Select Page

Farewell Hotel Rosario, our home for the past 4 days, and hello dust, sand and freezing nights. The hotel has been pretty empty (Covid, Bolivian unrest…?) and I’d like to think the staff are shedding tears of sorrow at our departure rather than laughter. But I suspect it’s the latter, as we fill the hotel foyer with bottles, bags and, er, more bags, piling them one on top of the other until the bikes groan under the weight.

The hotel manager looks at us quizzically as if to say, “Why leave a perfectly good aircraft with a parachute strapped to your back, Señor?”.  This is a fair question, as the route we have chosen, covering the 180 miles or so from La Paz to Sajama, is largely unpaved and, as far as we know, beyond the reach of both Amazon Prime and Ocado. While people have scaled the highest mountains, plumbed the depths of the oceans and, apparently, found good places to eat in Watford, there are still adventures to be had on the paths less trodden.

The first challenge is getting out of La Paz, a city of around 800,000 that appears to have been washed, tidally, against the ramparts of the Bolivian altiplano. From La Paz it’s a 400m climb to El Alto, home to the airport and another million people, and gateway to hairy armadillos, mountain caracaras and the occasional pueblo selling Coka Quina.

Fortunately for cycle tourists, La Paz is now served by a network of cable-car lines whose names (red and yellow and blue and green) sound like a tribute to “The Sound of Music” but allow people to descend daily from El Alto to La Paz to work, without adding to already impressive levels of congestion. Our only complaint about an otherwise excellent system is the lack of lifts for bikes (yes, I mean really!). This means unpacking the bikes and lugging bikes, panniers and bottled water up a flight of stairs while wearing a mask, not an easy task at sea level, but at 3,600m rather like expelling a lung through a nostril (and about as pleasant). Having handed over the princely fare of 30p, we are soon gliding above streets and houses clinging to the side of the valley before cresting the ridge and being deposited on the far side of El Alto.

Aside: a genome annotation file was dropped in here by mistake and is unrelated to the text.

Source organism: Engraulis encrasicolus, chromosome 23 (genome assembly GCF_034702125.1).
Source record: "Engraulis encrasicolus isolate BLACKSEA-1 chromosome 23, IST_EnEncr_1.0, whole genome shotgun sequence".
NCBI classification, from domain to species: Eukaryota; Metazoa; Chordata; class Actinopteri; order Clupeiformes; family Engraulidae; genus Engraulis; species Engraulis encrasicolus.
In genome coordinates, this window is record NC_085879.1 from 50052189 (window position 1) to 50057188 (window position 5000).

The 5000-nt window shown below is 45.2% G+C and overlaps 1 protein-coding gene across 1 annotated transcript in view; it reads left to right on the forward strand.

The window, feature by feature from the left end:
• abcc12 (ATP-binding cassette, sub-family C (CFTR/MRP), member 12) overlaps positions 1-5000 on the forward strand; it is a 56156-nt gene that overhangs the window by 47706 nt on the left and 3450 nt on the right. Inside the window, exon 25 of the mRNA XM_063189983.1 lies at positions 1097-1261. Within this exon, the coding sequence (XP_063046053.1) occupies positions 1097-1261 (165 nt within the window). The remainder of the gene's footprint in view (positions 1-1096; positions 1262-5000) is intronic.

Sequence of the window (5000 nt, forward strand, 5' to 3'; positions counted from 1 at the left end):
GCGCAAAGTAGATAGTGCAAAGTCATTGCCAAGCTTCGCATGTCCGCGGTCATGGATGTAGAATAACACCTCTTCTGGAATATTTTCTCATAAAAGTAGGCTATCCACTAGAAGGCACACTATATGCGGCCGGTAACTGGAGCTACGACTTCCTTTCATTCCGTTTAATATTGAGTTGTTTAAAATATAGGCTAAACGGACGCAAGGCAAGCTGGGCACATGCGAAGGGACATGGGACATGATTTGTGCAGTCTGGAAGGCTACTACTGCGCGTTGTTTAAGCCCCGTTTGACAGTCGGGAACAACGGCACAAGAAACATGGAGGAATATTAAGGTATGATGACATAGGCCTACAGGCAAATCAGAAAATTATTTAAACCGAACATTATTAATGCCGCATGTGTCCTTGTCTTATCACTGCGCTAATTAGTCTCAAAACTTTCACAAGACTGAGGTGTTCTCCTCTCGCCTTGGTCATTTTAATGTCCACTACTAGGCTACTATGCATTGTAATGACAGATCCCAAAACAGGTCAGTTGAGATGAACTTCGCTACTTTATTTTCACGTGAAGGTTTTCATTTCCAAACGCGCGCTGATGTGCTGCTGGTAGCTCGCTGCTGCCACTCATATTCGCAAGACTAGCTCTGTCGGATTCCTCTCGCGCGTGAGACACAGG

We fill up our fuel bottles with 2 litres of Bolivia’s finest and, with a following wind and the heady mixture of dust and diesel fumes in our noses, wave goodbye to last place of any size we will see for the next 5 weeks.

The road descends gently for 20 miles to Viacha where we stop for a lunch of soup, rice and chicken. This seems to be the only thing on the menu in many places, but does make ordering food a bit easier. This is a good thing, as we are not fussy eaters, and the translation app we were intending to use to order food, when our store of 11 Spanish words runs out, has started to produce some peculiar results.

As this is South America, famous for “el viento”, this may be a good time to mention winds. According to the charts, the winds typically blow from the west (or the northwest) in this part of the world. This is a bit of a concern on this section for a couple of reasons. First, the journey to Sajama is largely west (and south). Second, no matter which direction we’re cycling in, the compass on my handlebars resolutely points northwest. To the first point, we’ve been reasonably lucky so far as the winds have not been, er, prevailing very much. To the second point, various items in my bar-bag appear to be magnetic – very useful if I want to know where my bar-bag is, less useful for navigation.